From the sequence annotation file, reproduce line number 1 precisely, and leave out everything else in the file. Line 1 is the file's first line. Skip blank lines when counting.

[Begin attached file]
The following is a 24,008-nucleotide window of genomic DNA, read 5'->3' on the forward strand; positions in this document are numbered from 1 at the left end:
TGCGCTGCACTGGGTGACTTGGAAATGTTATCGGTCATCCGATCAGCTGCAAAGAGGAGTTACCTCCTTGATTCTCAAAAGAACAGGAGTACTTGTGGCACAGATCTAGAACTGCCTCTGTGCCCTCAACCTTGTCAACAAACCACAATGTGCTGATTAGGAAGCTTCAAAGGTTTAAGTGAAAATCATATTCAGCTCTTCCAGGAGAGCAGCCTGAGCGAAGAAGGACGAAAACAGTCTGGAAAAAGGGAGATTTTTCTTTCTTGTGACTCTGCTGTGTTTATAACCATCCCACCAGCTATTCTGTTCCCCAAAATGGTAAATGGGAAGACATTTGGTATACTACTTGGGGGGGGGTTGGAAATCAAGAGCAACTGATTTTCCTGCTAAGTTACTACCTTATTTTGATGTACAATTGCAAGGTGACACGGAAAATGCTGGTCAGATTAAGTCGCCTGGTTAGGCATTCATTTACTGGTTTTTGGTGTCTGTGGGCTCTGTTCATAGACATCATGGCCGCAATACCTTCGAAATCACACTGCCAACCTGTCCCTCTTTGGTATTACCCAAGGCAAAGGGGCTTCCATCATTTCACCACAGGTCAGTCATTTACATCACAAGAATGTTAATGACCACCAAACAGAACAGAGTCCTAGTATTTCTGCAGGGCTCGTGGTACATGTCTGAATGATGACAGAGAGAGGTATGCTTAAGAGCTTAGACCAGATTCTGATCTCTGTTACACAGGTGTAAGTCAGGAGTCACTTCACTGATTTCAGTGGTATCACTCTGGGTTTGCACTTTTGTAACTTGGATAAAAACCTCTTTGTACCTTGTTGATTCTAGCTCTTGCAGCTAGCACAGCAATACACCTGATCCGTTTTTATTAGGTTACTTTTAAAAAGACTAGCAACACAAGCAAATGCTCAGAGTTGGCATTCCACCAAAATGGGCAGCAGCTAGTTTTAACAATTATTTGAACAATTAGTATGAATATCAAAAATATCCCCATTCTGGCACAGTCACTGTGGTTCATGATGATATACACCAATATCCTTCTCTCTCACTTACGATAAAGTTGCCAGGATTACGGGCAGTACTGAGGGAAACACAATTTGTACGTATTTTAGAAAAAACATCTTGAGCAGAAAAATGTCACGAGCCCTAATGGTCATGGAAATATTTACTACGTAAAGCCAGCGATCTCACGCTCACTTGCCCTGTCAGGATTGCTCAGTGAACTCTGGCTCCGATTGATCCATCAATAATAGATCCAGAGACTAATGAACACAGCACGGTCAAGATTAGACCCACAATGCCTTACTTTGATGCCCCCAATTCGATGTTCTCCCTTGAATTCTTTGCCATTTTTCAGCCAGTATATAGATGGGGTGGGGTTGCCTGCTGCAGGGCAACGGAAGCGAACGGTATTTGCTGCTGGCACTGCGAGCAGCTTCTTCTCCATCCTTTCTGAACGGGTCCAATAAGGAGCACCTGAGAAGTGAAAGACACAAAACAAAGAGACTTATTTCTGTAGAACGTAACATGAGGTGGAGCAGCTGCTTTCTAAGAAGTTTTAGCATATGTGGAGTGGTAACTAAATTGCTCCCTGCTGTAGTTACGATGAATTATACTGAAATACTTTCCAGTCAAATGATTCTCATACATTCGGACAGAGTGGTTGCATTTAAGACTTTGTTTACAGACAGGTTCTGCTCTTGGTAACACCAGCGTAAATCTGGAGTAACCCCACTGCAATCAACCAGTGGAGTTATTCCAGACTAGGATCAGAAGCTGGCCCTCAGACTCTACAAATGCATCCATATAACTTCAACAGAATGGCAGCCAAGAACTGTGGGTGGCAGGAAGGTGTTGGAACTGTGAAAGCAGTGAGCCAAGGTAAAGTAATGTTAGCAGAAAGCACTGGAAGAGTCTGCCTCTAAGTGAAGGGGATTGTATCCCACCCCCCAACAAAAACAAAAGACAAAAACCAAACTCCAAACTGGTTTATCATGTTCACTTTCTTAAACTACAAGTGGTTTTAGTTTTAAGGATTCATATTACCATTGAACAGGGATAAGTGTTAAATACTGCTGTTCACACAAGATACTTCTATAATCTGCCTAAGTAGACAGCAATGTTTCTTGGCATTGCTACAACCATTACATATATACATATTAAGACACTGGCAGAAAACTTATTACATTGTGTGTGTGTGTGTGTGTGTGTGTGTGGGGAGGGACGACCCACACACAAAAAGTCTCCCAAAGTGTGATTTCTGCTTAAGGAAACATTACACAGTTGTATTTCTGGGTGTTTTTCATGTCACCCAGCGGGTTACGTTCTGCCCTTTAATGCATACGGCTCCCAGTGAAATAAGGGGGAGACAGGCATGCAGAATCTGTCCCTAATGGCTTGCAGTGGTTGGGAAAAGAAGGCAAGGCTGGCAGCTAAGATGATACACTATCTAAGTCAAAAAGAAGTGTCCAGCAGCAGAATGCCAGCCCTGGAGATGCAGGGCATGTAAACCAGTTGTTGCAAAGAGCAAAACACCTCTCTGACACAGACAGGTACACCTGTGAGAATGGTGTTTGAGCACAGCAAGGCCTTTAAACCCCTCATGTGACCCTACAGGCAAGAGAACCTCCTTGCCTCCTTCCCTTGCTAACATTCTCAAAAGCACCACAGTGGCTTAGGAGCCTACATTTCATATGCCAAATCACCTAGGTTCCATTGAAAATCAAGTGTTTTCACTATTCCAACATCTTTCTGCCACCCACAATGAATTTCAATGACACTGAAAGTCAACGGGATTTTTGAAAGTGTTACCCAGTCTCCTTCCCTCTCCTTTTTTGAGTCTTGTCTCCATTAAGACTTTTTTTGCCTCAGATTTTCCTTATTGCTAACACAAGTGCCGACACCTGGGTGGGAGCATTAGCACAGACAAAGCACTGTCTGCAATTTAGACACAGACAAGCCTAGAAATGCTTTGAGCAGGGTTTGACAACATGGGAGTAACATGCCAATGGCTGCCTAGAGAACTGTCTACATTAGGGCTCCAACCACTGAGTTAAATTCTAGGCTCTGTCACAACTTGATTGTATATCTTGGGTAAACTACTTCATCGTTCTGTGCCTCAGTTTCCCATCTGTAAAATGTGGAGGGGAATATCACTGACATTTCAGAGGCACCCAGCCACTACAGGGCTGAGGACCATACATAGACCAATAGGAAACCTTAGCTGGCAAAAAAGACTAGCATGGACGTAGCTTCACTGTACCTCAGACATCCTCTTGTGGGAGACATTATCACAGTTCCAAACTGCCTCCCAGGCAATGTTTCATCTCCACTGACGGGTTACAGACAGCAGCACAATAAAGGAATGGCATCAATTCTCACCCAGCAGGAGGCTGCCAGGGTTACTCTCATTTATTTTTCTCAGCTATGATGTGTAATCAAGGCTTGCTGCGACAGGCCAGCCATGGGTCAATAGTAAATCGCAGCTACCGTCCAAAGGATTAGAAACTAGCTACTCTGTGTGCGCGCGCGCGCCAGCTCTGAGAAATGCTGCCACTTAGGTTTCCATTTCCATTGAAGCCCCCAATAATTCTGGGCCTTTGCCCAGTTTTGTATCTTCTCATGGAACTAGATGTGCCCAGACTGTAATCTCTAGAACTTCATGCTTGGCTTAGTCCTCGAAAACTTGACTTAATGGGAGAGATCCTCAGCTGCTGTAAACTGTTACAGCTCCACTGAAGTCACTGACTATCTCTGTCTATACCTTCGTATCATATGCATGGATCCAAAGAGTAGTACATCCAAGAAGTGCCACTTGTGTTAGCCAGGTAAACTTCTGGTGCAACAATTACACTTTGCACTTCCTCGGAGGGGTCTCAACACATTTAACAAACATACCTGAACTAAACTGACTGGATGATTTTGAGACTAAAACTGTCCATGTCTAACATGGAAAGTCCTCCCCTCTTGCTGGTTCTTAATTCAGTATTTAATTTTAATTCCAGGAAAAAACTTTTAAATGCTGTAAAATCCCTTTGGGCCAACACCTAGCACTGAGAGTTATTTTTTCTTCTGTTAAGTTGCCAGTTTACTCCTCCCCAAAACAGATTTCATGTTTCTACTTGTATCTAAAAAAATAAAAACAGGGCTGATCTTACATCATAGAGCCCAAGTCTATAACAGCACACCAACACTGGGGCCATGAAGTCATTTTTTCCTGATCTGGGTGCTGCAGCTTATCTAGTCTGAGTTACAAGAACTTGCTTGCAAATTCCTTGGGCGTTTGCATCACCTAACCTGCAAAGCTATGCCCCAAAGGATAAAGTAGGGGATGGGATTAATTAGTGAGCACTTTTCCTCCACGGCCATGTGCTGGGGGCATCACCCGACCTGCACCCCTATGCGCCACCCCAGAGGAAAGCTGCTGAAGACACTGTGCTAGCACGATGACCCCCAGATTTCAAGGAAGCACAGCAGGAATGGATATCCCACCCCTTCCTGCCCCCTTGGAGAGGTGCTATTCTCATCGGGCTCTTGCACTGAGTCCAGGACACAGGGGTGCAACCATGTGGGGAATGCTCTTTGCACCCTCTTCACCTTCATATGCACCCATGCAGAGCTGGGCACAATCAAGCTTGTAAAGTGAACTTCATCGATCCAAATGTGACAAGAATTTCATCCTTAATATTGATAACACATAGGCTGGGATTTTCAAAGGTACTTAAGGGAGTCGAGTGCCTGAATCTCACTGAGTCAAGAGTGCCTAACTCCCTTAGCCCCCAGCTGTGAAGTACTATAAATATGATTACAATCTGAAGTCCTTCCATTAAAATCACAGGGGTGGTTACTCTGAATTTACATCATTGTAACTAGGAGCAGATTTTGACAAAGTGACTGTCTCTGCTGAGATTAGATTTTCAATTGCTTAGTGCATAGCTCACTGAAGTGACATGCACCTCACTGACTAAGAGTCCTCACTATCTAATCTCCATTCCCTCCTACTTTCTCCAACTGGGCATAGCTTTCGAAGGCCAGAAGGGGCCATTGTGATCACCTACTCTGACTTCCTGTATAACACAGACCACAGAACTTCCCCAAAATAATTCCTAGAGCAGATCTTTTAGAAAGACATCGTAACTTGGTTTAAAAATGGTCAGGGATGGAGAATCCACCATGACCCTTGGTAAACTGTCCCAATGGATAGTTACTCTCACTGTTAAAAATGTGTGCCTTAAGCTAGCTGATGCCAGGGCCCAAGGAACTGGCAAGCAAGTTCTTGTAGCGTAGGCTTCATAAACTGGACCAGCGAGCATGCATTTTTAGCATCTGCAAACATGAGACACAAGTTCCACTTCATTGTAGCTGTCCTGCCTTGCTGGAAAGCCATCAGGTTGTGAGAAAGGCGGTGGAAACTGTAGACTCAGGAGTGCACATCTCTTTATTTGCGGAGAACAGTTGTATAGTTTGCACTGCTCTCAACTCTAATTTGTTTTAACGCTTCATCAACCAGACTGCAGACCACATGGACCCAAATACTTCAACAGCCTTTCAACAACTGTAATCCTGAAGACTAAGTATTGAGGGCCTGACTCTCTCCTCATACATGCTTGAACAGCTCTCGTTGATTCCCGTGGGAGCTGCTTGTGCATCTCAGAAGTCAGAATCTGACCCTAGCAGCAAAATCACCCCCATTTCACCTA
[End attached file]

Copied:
The following is a 24,008-nucleotide window of genomic DNA, read 5'->3' on the forward strand; positions in this document are numbered from 1 at the left end: